4 E.g., O. Richmond and J. Franks, ‘Liberal Peacebuilding in Timor Leste: The Emperor’s New Clothes?’, 15:2 International Peacekeeping (2008) pp. 185–200; A. Brown and A. Gusmao, ‘Peacebuilding and Political Hybridity in East Timor’, 21:1 Peace Review: A Journal of Social Justice (2009) pp. 61–69; E. Lothe and G. Peake, ‘Adressing Symptoms but not Causes: Stabilisation and Humanitarian Action in Timor-Leste’, 34:3 Disasters (2010) pp. 427–443.
5 V. Boege et al., ‘Building Peace and Political Community in Hybrid Political Orders’, 16:5 International Peacekeeping (2009) p. 607.
6 Organisation for Economic Co-operation and Development Publishing, International Engagement in Fragile States: Can’t We Do Better?, <www.oecd.org/countries/somalia/48697077.pdf>, visited on 30 March 2015; R. Nixon, Justice and Governance in East Timor: Indigenous approaches and the ‘New Subsistence State’ (Routledge, Oxford, 2012); World Bank, Twenty Fragile States Make Progress on Millennium Development Goals,<www.worldbank.org/en/news/press-release/2013/05/01/twenty-fragile-states-make-progress-on-millennium-development-goals>, visited on 30 March 2015.
7 Hohe and Nixon, supra note 3, p. 39; A. Brown and A. F. Gusmao, ‘Peacebuilding and Political Hybridity in East Timor’, 21 A Journal of Social Justice (2009) p. 63; Boege et al., supra note 5, pp. 599–615; E. Scheye, Organisation for Economic and Co-operation and Development International Network on Conflict and Fragility, State-Provided Service, Contracting Out and Non-State Networks: Justice and Security as Public and Private Goods and Services, <www.oecd.org/development/incaf/43599221.pdf>, visited on 30 March 2015.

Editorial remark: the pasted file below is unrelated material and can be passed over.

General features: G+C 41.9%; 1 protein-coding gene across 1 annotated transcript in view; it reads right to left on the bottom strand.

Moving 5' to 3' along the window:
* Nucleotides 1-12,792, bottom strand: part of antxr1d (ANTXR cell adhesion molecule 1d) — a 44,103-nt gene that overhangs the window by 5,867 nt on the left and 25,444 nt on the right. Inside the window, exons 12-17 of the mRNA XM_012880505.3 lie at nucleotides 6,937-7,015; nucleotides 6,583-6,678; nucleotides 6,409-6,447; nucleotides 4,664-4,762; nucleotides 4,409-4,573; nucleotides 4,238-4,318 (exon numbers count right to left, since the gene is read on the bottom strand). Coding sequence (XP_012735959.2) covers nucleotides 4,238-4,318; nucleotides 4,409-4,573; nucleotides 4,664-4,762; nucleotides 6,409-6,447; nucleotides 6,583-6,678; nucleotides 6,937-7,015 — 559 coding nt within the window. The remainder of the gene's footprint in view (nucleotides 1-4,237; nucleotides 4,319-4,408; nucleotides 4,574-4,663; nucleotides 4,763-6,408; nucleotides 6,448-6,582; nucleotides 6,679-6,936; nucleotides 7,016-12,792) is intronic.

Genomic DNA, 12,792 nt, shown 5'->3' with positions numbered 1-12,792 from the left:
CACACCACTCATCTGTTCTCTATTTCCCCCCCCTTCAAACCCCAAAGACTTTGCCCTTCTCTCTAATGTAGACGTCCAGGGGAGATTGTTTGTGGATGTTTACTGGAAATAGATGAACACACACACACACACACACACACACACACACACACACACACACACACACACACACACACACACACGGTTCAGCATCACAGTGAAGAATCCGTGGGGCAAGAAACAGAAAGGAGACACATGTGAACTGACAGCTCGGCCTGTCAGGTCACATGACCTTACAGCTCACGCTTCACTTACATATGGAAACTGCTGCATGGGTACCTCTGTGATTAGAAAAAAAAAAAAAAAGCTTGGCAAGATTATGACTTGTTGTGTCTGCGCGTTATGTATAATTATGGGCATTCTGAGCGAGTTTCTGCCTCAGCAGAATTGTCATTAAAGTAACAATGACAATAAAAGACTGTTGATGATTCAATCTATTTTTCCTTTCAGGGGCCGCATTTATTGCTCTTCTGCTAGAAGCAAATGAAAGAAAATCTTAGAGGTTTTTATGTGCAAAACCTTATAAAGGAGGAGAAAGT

8 O. Richmond and J. Franks, ‘Liberal Peacebuilding in Timor Leste: The Emperor’s New Clothes?’, 15:2 Peacekeeping (2008) pp. 191–194; Brown and Gusmao, supra note 4, pp. 64–65; D. Cummins and M. Leach, ‘Democracy Old and New: The Interaction of Modern and Traditional Authority in East Timorese Local Government’, 4:1 Asian Politics & Policy (2012) p. 94.
9 S. Ospina and T. Hohe, Traditional Power Structures and the Community Empowerment and Local Governance Project, <info.worldbank.org/etools/docs/library/139608/finalreport.pdf>, visited on 30 March 2015, p. 71; Boege et al., supra note 5, p. 608.
10 E. Toome et al., rmit University, Melbourne, Local Perspectives on Political Decision-Making in Timor-Leste, <mams.rmit.edu.au/2knf8my5lmow.pdf>, visited on 30 March 2015, p. 36.
11 United Nations Integrated Mission in Timor-Leste, The Justice System of Timor-Leste: An Independent Comprehensive Needs Assessment, <www.laohamutuk.org/reports/UN/UNMIT/JusticeNeedsAssessmentOct09.pdf>, visited on 30 March 2015, p. 18. While the quoted author uses the word ‘customary’, this paper prefers the term ‘local’. Indeed terms such as ‘customary’ and ‘traditional’ are misleading as governance practices are never unchangeable or static, and always subject to flux and external influences.
12 Judicial System Monitoring Programme, Overview of the Justice Sector, <jsmp.tl/wp-content/uploads/2012/05/Overview-of-the-Justice-Sector-2012.pdf>, visited on 30 March 2015, p. 16.
13 United Nations Development Programme, Timor-Leste: Human Development Index (hdi) Values and Ranks, <www.laohamutuk.org/econ/HDI10/NHDRstatsEn.pdf>, visited on 30 March 2015. In 2010 Timor-Leste ranked 120 out of 169 on the global Human Development Index (hdi= 0.502), placing it behind other East Asian and Pacific countries (with an average hdi of 0.650).
14 United States Agency for International Development, Rule of Law in Timor-Leste, <timor-leste.usaid.gov/library/evaluations>, visited on 30 March 2015, p. 6.
15 Ibid., p. 5.